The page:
Shuling Guo: 5–6 PM

  • 展览时间:8月1日至10月4日
  • 展览开幕:8月1日/2日,11 am–8 pm,Eventbrite预约参加

否画廊荣幸地宣布,新冠疫情后策划的首次展览——艺术家郭淑玲个展《5–6 pm》将于八月一日至十月四日举办。展览将呈现郭淑玲《5–6 pm》系列与《皮肤》系列油画作品,而展览名字正来自于同名系列的作品。

北半球冬季的下午五点至六点,夕阳西沉,天光渐暗,正是一天中色彩变幻最丰富不定之时。日本神道教文化将昼夜交替的黄昏时分称为“逢魔时刻”,深信世景交替、万物骤变之时,易遇到不存在于现世的神魔。艺术家郭淑玲一系列描摹色彩微妙变化的作品《5–6 pm》正是源自她对这样时刻的观察和感悟。她能够敏感而准确地感知并捕捉事物变化交织的瞬间,将这些细微的感受放大并再现。她创作的画面充满了细腻动人、变化多姿的色彩和质地。

郭淑玲的色彩表达受到艺术家、教育家约瑟夫·亚伯斯 (Josef Albers)的色彩理论影响:“在视觉感知里,色彩很少呈现出它实际客观上的样子。这令色彩在艺术中成为最具有相对性的媒介(1963)。”从知觉的层面去理解,人们对事物色彩的认识是主观的,随外界不断变化且不可复制,并非简单地看到色彩的物理性质。因此,尽管郭淑玲所创作的简洁画面多为生活中常见的片段,然而她利用敏锐而专注的主观感悟重新演绎了那些稍纵即逝的美感和氛围;她的描绘虽取材于具象风物,但通过画面中尽可能多地呈现色调和灰度的微妙变化,视觉上脱离了日常的浅层感知,呈现出抽象、宁静的高层次精神力量。

《5–6 pm》系列描绘了郭淑玲记忆和经历中数个美丽的黄昏时分。傍晚的光线在天空、海洋或墙的一角变幻出丰富的色谱,郭淑玲的画面却并不勾勒出任何具体事物的形象,而是以空镜头一般的表达将光与色的细微演变平铺在画面之上。《皮肤》系列则来自光线穿透花瓣或植物发出的轻柔散射,画面将现实事物的细节放得极大,令原本具象的事物成为了抽象。画面中的色彩明度一致而冷暖交织,其超越现实的感染力令观者燃起观察万物的兴趣。郭淑玲的创作亦受到马克·罗斯科(Mark Rothko)的晚期代表性风格影响;罗斯科的作品中,简洁的矩形边缘微妙而模糊,浮在底色之上仿佛在不停颤动。画面只有纯粹而抽离的色域,却能够传达强烈的情绪,给观者以深切的震撼。郭淑玲认为,艺术最动人的亮点即是要抓住人类共性的情感,她希望自己的作品也能够以空性、极简的表达,在一瞬间击中观者的内心。

作为出生于80年代晚期的一代,郭淑玲成长于加速全球化的时代,其时中国文化艺术领域比从前更加开放自由,使这一代人得以了解和接受许多别具特色的亚文化和他国文化,并与自身根深蒂固的中国传统美学思想形成共鸣和启悟。郭淑玲喜爱并欣赏日本“侘寂” (Wabi-Sabi)美学这一深受日本禅宗佛教影响的审美意向,推崇朴素静默的哲思态度,认为短暂、无常、缺陷亦是万物之美的一部分。因此她的创作描绘短暂易逝的瞬间和气氛,突破人们对事物的惯常印象,以仿若抽象的画面留下更大的想象空间,具有寂静细腻的气质。她同时认为绘画是极度忠实于内心、接近生理性表达的行为,发乎自然、不应矫饰,因此绘画最能诚恳地反映她的美学取向与精神世界。郭淑玲一年中有许多时间居住于船上进行创作,远离人群的状态令她能够更好地内观和冥想,使她的状态随着时间流逝愈加纯粹简朴,创作也更加洗练通透。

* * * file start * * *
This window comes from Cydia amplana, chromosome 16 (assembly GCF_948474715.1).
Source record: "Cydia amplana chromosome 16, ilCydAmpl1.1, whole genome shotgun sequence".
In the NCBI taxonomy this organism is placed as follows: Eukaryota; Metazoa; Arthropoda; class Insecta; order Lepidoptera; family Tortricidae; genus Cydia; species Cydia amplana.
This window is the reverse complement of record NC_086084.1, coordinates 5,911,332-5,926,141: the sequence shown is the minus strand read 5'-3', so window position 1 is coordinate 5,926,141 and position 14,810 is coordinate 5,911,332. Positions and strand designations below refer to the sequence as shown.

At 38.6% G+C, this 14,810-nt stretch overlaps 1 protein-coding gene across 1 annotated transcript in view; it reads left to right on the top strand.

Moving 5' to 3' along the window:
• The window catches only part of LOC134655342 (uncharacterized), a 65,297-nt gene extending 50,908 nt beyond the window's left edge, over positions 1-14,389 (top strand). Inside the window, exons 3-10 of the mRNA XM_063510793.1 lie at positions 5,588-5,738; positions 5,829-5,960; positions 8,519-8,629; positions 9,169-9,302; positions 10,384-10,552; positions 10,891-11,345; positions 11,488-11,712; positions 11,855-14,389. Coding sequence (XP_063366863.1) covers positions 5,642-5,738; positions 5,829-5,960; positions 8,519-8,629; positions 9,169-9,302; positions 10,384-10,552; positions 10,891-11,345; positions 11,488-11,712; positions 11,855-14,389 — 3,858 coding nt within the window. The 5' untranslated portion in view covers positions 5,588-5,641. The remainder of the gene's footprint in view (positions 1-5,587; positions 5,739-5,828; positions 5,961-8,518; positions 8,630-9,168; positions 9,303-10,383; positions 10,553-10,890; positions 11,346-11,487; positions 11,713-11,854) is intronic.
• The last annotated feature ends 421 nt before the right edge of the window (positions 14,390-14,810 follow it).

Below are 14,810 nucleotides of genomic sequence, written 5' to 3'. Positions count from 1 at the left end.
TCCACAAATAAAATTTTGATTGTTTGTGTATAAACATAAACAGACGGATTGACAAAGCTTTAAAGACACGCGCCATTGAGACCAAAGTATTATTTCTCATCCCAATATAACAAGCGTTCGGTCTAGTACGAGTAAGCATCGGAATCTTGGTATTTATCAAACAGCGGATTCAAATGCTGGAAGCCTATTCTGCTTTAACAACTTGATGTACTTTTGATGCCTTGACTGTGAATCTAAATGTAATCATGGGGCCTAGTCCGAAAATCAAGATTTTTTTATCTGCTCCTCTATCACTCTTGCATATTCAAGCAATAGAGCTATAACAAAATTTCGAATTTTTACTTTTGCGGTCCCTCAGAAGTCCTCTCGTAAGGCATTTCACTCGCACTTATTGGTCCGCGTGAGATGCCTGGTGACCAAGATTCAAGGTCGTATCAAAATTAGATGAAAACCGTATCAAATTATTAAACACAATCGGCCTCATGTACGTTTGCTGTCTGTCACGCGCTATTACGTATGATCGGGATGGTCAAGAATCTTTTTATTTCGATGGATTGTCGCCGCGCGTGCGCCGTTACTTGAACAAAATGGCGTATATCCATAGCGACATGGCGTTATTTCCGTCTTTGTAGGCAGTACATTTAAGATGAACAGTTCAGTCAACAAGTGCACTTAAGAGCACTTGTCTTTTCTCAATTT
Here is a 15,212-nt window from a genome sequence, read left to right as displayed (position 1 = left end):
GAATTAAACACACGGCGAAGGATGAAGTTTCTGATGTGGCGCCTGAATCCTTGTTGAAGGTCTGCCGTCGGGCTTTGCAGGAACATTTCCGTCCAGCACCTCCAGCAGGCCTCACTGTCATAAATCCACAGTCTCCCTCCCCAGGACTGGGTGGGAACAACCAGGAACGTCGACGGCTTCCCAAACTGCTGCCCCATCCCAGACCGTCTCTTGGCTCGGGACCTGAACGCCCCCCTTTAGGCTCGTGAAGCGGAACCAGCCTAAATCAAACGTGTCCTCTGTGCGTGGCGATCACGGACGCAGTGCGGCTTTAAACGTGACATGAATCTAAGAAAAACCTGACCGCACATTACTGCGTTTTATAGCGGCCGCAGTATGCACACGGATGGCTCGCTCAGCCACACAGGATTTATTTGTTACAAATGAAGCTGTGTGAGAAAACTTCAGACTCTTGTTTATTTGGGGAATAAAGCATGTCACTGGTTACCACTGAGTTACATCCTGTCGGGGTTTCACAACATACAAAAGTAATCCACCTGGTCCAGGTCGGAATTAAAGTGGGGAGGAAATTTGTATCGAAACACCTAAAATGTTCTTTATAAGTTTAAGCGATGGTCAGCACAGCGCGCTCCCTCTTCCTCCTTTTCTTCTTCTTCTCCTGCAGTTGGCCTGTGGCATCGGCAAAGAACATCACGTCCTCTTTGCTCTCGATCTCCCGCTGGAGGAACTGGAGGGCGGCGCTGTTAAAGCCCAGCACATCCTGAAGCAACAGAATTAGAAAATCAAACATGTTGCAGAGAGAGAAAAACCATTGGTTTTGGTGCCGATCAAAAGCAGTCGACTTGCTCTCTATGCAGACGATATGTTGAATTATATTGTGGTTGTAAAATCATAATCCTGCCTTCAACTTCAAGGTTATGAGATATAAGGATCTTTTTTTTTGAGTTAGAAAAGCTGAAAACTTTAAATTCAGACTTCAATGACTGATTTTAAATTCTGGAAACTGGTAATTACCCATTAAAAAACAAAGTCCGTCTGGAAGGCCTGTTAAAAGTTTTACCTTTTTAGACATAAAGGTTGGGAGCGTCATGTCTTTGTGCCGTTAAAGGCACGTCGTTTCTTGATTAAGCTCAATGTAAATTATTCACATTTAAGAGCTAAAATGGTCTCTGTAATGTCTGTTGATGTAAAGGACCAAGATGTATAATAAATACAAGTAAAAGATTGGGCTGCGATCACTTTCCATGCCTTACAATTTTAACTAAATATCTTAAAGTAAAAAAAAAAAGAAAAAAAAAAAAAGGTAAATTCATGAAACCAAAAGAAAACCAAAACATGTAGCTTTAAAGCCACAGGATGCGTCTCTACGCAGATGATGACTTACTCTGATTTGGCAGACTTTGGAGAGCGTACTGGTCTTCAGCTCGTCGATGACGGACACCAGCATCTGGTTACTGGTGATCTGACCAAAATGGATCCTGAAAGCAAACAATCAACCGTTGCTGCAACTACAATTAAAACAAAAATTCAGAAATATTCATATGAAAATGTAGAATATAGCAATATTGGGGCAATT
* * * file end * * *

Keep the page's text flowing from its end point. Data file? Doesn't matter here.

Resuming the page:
Shuling Guo

(b. 1986, Guangdong Province, China)

Graduated from the Oil Painting Department of Central Academy of Fine Arts, Beijing (B.F.A.) in 2010. She immigrated to the United States in 2019, and now lives part time in Philadelphia and part time traveling on the Sailing Vessel Selkie. In 2012, she had her first solo exhibition Secret Fragrance in Beyond Art Space in Beijing. Since then, her work has been widely exhibited in Beijing, Los Angeles, Philadelphia and among other places. Her works have been included in the permanent collections of Central Academy of Fine Arts Art Museum (Beijing) and Art Museum of Guangzhou Academy of Fine Arts (Guangzhou). In August 2020 she has her first solo exhibition in New York at Fou Gallery: 5—6 pm.

What to expect? Toggle


Lynn Hai

Exhibiting artists

Shuling Guo